I’m reposting some of the content from my site, Freethinking Ahead, as part of the transition to this blog. Here’s a post from August 2012 about how to nurture our creative social actions.
On my list of current projects, nestled between working on the first Feminine Faces of Freethought (F3) conference, this blog, keeping up with an ever-expanding reading list (novels, journals, blogs), trying to wedge dance classes back in my schedule, and getting enough sleep to write decent code at my day job, are a young adult science fiction novel I’m drafting and some other short writing projects. Feeling in need of advice, I picked up a few books on writing science fiction, among them Ray Bradbury’s Zen in the Art of Writing.
In his essay, “How to Keep and Feed a Muse,” Bradbury explains that his view of the Muse is the writer’s mental storehouse of experiences and exposures: “What is The Subconscious to every other man, in its creative aspect becomes, for writers, The Muse. They are two names for one thing.” (p33) In order to feed the muse*, the writer should, among other things, “Read poetry every day of your life. Poetry is good because it flexes muscles you don’t use often enough. Poetry expands the senses and keeps them in prime condition. [….] And above all, poetry is compacted metaphor or simile. [….] Ideas lie everywhere through the books of poetry [. . . ].” (p37). Thus, poetry fosters our ability to think along with our ability to feel.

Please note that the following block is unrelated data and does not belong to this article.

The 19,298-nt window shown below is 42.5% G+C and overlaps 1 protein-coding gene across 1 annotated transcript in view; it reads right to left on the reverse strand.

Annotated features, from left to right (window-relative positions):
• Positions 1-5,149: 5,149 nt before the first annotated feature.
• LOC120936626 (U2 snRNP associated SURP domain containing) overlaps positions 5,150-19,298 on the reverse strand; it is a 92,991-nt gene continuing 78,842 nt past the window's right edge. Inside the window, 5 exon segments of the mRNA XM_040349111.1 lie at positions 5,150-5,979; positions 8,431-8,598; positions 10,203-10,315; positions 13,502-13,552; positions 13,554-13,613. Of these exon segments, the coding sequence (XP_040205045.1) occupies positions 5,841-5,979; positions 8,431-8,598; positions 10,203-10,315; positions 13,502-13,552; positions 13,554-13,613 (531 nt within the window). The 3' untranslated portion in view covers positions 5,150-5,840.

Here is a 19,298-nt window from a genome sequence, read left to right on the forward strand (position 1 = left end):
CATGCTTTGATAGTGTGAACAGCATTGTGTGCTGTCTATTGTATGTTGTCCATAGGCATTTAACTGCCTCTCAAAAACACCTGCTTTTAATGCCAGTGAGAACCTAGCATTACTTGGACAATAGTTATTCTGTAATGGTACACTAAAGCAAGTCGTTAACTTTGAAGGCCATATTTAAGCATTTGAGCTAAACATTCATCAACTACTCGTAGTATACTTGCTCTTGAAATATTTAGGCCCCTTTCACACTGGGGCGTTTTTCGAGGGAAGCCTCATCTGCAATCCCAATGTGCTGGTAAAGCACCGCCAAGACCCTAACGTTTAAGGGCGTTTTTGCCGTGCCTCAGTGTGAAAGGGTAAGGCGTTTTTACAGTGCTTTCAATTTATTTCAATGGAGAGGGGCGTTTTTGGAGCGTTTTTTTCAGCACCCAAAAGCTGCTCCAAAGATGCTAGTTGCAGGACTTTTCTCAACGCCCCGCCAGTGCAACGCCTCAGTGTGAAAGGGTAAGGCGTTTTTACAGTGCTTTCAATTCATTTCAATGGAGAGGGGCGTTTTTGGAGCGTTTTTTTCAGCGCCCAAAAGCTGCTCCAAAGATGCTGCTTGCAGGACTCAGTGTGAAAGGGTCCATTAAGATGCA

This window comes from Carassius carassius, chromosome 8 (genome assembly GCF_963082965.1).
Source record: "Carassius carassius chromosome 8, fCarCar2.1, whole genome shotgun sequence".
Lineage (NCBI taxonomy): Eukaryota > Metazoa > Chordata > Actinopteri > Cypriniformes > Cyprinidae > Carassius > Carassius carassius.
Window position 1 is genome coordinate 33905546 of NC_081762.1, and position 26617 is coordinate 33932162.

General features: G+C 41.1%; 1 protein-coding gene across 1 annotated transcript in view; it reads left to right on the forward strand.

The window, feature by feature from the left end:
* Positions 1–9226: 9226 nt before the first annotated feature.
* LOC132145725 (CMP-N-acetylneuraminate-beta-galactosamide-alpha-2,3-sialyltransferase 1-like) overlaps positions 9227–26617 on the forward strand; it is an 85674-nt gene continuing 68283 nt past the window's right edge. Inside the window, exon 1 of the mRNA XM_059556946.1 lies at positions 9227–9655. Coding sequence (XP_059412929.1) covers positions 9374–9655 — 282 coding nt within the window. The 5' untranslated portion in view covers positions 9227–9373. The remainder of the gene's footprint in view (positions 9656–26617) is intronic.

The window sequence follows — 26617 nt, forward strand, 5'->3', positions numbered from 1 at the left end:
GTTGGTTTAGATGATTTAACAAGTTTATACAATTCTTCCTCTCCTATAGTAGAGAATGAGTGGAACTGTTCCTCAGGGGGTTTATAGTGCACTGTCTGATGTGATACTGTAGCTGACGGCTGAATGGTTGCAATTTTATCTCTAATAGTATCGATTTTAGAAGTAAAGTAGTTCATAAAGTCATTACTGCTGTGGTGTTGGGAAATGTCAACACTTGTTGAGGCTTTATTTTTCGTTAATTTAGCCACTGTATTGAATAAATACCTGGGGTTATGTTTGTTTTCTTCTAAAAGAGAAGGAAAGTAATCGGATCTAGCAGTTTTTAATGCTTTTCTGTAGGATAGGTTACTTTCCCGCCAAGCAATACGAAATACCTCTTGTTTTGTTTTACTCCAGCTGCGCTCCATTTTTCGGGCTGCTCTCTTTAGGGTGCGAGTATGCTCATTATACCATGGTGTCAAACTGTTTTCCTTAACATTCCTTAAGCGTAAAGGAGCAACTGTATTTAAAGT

This advice is just as applicable to freethinkers as it is to writers**. We are engaged in creative acts as we shape the freethought movement: organizing groups and conferences, responding to events in blogs and talks, generating and regenerating the movement itself based on current concerns. So perhaps if we see ourselves as engaged in creative social acts, then it might be helpful to think of the “social muse” that we must nurture as part of our membership in the freethought community.
Which leaves me with this question: what should we, as carers for social muses, read or watch or experience in order to better fuel our creative acts?
* While I don’t think I’d use the term “subconscious,” I agree with the notion that what we take in and what we focus on shapes how we think about the world and what we create. I’m taking both “subconscious” and “muse” as metaphors for that process.
** Reading poetry is only one way to this end. Appreciating any art that speaks to both the intellect and the senses would do, as long as the end result is the same, as long as the sense of empathy is engaged.